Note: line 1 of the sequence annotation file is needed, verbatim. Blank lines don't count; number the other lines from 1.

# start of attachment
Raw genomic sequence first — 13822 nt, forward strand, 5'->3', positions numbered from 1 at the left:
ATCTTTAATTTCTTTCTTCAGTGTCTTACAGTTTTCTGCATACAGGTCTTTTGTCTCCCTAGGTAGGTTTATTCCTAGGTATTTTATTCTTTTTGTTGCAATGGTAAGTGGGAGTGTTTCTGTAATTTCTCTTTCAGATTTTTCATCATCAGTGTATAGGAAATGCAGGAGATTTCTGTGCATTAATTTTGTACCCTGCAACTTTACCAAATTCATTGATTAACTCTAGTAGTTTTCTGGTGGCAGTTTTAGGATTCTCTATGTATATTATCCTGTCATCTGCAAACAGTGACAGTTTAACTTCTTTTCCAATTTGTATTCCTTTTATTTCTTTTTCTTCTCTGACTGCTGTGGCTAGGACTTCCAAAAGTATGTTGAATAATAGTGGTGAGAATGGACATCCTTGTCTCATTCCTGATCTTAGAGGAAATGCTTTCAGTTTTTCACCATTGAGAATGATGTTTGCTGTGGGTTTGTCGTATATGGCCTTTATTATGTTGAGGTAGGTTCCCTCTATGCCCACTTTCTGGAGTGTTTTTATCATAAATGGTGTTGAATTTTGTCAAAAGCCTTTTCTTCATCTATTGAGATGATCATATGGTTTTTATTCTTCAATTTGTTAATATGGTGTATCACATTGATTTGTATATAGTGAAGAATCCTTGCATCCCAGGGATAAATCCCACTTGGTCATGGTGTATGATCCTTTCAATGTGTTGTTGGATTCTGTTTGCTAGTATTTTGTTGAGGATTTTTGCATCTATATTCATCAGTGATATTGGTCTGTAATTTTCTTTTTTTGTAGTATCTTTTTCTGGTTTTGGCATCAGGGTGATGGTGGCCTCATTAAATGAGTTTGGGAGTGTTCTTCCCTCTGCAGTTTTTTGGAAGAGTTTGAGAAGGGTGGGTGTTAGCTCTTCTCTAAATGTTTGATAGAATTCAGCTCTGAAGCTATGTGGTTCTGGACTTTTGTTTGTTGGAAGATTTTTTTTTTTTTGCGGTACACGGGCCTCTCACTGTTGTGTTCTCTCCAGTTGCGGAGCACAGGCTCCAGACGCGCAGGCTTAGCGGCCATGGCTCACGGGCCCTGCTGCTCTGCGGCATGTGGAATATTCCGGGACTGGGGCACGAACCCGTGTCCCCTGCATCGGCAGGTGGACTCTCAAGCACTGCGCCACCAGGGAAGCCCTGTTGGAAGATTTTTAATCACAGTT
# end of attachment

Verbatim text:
Raw genomic sequence first — 13822 nt, forward strand, 5'->3', positions numbered from 1 at the left: